Torn-Down Tuesday: Michigan at Broadway, 1930s

       By Steve Cichon

Before Memorial Auditorium was built in along Buffalo’s waterfront in 1940, the city looked at several different sites for a new convention center and auditorium.

At the time, the Broadway Auditorium was the largest and most-used event space in the city. Still standing as “the Broadway Barns” and the home of the city’s snow removal and other heavy equipment, the old Broadway Aud almost didn’t make it into the 1940s.

The 1930s aerial photo above shows one idea for a potential footprint of a new, modern Broadway Auditorium. Early proposals called for parking for 12,000 cars and at least 100,000 square feet of floor space.

The rancorous political banter over whether Buffalo needed a new auditorium and convention space, and where it should be built if needed, doesn’t sound too much different that the debates which continue on the same subject now, 90 years later.

Roger Smith Drug Co., Michigan & Broadway, 1980.

“We don’t get big national conventions that should come to Buffalo for the reason that we have no decent place in which to house them,” said Niagara District Councilman John C. Montana, during a debate on the subject in 1929.

Many hoped that the new building would be in place by the start of Buffalo’s city centennial celebration in 1932, but the Aud didn’t open in what is now Canalside until 1940.

The aerial photo also shows the complete campus of St. Mary’s Redemptorist Roman Catholic Church.

When work was started on the building on what was then “the Old Batavia Road” in 1848, the area was still rural and on the outskirts of the city. The church took 10 years to build and was consecrated by Bishop John Timon in 1859.

When the church closed in 1981, it was the oldest active house of worship in the city. After a massive fire in 1986, the church was lost to an emergency demolition.

More than any one building, the photo shows the Michigan Street African-American Heritage Corridor at a time when many of the now-long-gone buildings of the area were still active.

The Michigan Avenue YMCA is the large building just below the “Broadway Auditorium” label on the image. Built in 1927, it was torn down in 1977.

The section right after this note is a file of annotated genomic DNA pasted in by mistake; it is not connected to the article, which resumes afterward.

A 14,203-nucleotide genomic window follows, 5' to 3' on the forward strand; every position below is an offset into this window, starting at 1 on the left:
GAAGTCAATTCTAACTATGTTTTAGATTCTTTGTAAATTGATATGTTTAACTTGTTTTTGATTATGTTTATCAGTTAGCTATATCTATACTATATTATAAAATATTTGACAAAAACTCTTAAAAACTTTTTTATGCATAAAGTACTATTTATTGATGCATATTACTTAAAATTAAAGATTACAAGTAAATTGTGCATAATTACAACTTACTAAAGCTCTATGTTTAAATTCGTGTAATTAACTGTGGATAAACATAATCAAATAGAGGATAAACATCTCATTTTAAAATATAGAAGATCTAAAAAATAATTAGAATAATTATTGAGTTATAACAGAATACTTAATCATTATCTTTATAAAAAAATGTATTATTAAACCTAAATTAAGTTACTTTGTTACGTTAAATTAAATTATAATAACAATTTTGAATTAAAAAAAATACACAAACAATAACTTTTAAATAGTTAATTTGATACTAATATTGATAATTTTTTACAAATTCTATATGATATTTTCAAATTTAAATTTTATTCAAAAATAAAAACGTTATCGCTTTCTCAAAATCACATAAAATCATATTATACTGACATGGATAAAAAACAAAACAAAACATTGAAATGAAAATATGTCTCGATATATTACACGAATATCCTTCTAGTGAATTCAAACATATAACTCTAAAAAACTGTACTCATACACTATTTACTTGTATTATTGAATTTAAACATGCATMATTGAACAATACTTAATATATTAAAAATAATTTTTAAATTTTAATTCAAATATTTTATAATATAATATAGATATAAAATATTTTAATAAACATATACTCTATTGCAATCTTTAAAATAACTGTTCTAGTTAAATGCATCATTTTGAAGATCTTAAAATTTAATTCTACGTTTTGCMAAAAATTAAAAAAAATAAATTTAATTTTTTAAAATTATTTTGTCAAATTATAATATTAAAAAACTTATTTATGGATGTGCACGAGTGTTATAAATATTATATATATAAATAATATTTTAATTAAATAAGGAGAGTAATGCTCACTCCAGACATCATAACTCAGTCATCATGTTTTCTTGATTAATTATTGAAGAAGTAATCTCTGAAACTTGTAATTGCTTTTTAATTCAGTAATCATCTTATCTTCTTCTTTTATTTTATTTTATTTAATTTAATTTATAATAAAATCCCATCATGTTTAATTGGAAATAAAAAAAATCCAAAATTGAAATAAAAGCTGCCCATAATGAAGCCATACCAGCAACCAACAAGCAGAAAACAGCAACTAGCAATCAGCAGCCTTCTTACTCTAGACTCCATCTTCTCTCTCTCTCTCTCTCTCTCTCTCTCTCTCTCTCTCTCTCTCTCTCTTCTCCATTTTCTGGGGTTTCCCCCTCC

There’s also quite a bit of history nestled right around the “Broadway” label on this photo.

Built in 1845-49, Buffalo’s first African-American church and Underground Railroad stop, the Michigan Avenue Baptist Church, is visible to the left of “Broadway.”

Just below the “B” stands the Colored Musicans’ Club. Above the Broadway label stands Ann Montgomery’s Little Harlem Hotel.

the Broadway Arsenal aka the Broadway Auditorium aka the Broadway Barns

By Steve Cichon

It has been known for more than 70 years as the giant old building where the City of Buffalo keeps its snow removal equipment, but the history of what we now call the Broadway Barns goes back to the Civil War era.

Built in 1858, the Broadway Arsenal was home to two local regiments during the Civil War. After the war, the building was turned over to the state as a National Guard armory.

The Broadway Arsenal, c.1870s.

The building was decommissioned as an armory in 1910, and with a new addition on the front, it became the Broadway Auditorium.

Boxing, hockey, bicycle races, basketball, wrestling, circuses, indoor baseball — all were regular events at the Broadway Aud for 30 years.

from March 30, 1940: Six-card fight at the Broadway Auditorium

Construction at the Broadway Barns, 1948.

A fire from a mishandled flare destroyed most of the original building in 1948, but the building remains the home of most of Buffalo’s big trucks, including the snow removal fleet.

The Broadway Barns near Michigan, where the city keeps snowplows, dump trucks, etc.